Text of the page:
Mr. Graham Stuart (Beverley and Holderness) (Con): The chief medical officer warned earlier this week that at least 50,000 people can be expected to die in this country if the flu virus mutates into one that can be transferred from human to human. We thus face two distinct threats: that of avian flu and that of a pandemic flu outbreak. The threat from a mutated avian flu is serious and material to all of us and our families. At least
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57 people have died in the far east from direct contact with birds, but the 50,000 figure for this country could be a conservative estimate if a pandemic takes hold.

That is why it is so important that we and the wider British public are able to trust the authorities when they give guidance for public safety. Experts believe that the H5N1 strain could be as devastating as the strain of flu that went round the world after the first world war, killing literally millions. Yet when I talk to constituents, I find little trust in the Government or their spokespeople, however eminent. It seems that the culture of spin, misinformation, untruths and gibberish, by which we have been governed in the last eight years, has done more than undermine the reputation of this Parliament and a once proud political party opposite.

The fact that a Minister can mislead a Select Committee, but remain a welcome member of the new Labour project, undermines public trust. The fact that thousands of animals could be slaughtered and billions of pounds of public money spent on foot and mouth without a public inquiry undermines public trust. The fact that terrorist horror is seen as a good opportunity to bury bad news undermines public trust. The fact that intelligence reports prior to a war were doctored by a spin doctor undermines public trust. Those things have done more than bring shame on principled Labour Members and more than weaken our civil service's independence, for they undermine the whole relationship between the Government and the people.

I ask Ministers to pledge today to be open and honest about the avian flu risk and the Government's preparations to deal with it. I ask them to resist the desire to have eye-catching initiatives and to work in partnership across the House and with those outside it to minimise any potential public risk. Any hint of cover-up, any refusal to accept that mistakes may have been made, will increase the likelihood that vital advice will be ignored or distrusted. It would be a calamity if the words of the excellent chief medical officer were set aside because the public saw him in the same light as the Chancellor sees the Prime Minister—as in the phrase, "You can't believe a word he says".

More than 1,000 jobs have been created in and around my constituency of Beverley and Holderness by the push towards free-range egg production. There are also a number of non-free-range egg producers. The poultry industry is of great importance to my constituents, who have a number of questions that they would like the Government to answer.

First, my constituents want to know whether their jobs are safe and whether free range is a passing fad or has continued Government support. They want to know how long the Government believe free-range birds might need to be kept indoors when the avian flu virus reaches northern Europe. I believe that European rules say that free-range birds may be brought inside "temporarily" so that their free-range status and added value will not be affected, but what length of time does that allow? My constituency is on the east coast—on the front line of infection from migratory birds. Will birds in some areas be ordered to be kept inside before others? Is the east coast a priority area?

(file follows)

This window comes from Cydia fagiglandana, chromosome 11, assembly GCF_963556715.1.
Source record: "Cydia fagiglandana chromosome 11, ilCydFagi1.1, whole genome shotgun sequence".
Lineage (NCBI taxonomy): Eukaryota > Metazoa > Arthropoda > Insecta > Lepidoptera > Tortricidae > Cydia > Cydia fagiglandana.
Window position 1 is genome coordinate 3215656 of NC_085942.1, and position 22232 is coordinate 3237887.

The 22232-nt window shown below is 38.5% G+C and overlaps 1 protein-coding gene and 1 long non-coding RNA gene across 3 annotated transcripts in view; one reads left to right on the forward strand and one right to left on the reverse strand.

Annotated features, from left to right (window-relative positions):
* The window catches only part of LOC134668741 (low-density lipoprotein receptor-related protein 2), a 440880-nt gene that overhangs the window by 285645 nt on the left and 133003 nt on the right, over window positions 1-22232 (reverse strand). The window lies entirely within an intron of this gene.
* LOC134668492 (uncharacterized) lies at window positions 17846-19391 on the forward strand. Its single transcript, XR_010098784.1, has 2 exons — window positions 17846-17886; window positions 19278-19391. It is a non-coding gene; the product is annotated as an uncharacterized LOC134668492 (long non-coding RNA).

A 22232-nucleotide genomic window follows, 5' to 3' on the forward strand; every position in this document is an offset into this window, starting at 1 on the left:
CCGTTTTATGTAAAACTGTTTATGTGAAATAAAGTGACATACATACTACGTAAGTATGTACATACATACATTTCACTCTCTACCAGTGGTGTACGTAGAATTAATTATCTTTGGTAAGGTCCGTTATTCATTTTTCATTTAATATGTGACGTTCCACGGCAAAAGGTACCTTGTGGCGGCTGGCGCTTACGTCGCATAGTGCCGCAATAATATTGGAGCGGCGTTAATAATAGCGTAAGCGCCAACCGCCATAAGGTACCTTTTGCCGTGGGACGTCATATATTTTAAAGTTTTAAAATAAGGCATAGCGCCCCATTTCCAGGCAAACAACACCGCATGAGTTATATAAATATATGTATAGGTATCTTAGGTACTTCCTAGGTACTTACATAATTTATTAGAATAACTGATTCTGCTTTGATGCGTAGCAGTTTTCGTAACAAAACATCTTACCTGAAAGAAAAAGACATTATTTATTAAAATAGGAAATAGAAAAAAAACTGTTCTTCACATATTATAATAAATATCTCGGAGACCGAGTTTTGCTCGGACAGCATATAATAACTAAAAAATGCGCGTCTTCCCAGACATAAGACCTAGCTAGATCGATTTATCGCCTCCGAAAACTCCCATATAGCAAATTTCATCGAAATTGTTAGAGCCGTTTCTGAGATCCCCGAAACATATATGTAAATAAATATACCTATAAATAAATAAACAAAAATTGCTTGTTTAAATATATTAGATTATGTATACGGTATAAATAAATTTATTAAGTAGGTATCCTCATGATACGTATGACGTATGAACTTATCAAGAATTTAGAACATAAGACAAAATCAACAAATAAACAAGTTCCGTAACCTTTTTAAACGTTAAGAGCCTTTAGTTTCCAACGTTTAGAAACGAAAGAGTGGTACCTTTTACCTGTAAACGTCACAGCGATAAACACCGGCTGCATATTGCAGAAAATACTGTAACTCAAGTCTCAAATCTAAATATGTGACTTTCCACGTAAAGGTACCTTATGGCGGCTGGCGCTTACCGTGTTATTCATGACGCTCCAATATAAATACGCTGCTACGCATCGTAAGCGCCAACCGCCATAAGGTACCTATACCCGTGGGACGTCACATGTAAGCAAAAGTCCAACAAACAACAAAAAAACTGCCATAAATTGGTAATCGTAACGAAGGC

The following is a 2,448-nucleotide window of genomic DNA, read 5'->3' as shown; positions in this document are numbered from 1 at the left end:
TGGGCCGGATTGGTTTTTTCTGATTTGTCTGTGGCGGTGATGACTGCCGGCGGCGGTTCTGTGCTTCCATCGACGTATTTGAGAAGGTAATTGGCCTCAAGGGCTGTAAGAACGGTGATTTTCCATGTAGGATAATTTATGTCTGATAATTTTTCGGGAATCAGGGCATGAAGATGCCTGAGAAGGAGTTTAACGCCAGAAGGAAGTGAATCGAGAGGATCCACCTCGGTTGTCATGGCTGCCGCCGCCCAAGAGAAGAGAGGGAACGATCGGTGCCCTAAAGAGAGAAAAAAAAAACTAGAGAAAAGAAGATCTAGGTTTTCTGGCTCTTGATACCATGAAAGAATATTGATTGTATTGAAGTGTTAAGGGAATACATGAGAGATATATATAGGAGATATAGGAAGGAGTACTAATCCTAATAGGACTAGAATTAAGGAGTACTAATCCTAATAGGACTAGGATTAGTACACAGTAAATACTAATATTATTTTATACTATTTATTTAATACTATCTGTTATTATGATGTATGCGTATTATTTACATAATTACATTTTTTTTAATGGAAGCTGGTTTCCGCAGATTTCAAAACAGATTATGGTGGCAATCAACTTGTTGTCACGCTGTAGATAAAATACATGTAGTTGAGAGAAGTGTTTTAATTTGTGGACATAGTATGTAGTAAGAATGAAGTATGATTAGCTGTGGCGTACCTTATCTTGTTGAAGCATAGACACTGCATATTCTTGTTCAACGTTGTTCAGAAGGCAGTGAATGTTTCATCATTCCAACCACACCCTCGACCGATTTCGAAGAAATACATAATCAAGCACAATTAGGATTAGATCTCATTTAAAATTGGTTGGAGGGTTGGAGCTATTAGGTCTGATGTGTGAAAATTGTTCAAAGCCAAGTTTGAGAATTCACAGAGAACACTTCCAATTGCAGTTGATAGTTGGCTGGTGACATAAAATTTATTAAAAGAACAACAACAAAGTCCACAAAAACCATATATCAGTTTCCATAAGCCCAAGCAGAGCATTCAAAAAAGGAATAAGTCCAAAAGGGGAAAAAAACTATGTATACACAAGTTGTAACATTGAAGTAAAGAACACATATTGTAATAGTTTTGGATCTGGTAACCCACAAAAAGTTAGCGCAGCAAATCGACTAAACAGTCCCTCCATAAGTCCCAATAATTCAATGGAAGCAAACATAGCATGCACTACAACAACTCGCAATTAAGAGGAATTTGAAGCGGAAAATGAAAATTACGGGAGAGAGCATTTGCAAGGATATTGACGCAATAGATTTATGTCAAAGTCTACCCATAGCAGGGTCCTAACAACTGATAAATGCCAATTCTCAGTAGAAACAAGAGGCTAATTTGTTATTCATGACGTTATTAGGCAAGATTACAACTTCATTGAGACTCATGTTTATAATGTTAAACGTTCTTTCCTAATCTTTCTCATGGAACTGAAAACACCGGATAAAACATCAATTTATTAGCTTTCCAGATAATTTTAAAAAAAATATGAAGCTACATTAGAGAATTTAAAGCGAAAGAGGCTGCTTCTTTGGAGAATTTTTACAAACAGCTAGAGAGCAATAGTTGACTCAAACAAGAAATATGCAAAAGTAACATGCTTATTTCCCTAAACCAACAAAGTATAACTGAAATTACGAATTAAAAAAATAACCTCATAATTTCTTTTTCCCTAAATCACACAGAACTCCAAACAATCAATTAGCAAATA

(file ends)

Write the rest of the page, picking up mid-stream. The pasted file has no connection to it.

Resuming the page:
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My constituents also want to know that all preventive measures have been taken—not just at home, but, as the hon. Member for Northavon (Steve Webb) mentioned earlier and perhaps more importantly, in currently affected countries. It would be a disaster if we allowed a pandemic to develop elsewhere, when it could have been stamped out at source. We would be fools if we stockpiled drugs here, when they were needed more urgently elsewhere to help reduce the risk of a pandemic reaching us at all.

So what steps are the Government taking to help affected countries prepare for and counter an epidemic threat? Let us hope that their actions are more concrete than 12 months of discussion about face masks. What offers have we made to the World Health Organisation to supply staff or other resources to help countries that lack epidemiological and laboratory capacity to respond to any emerging disease? Have we responded to WHO requests to establish local laboratory capacity in affected countries that lack such capacity? How have the British Government responded to a call by WHO for a meeting between the heads of state of industrialised countries and of risk-prone countries to reach agreement on the most desirable support?

Following the statement by the Secretary of State for Environment, Food and Rural Affairs earlier this week that imports of poultry are banned from all countries affected by the flu virus, can the Minister tell us which countries have recently been added to that list and when those orders became or will become effective? The last pandemic was in 1968. Since then, global movement of goods and people has grown exponentially. We cannot afford to build a bunker and hope that it protects us. At home, the Government must prepare and be open and transparent. We must also take a leading role in co-ordinating an international response and ensuring that poorer countries are helped, for reasons of both equity and, ultimately, efficacy on behalf of the British people.

6.11 pm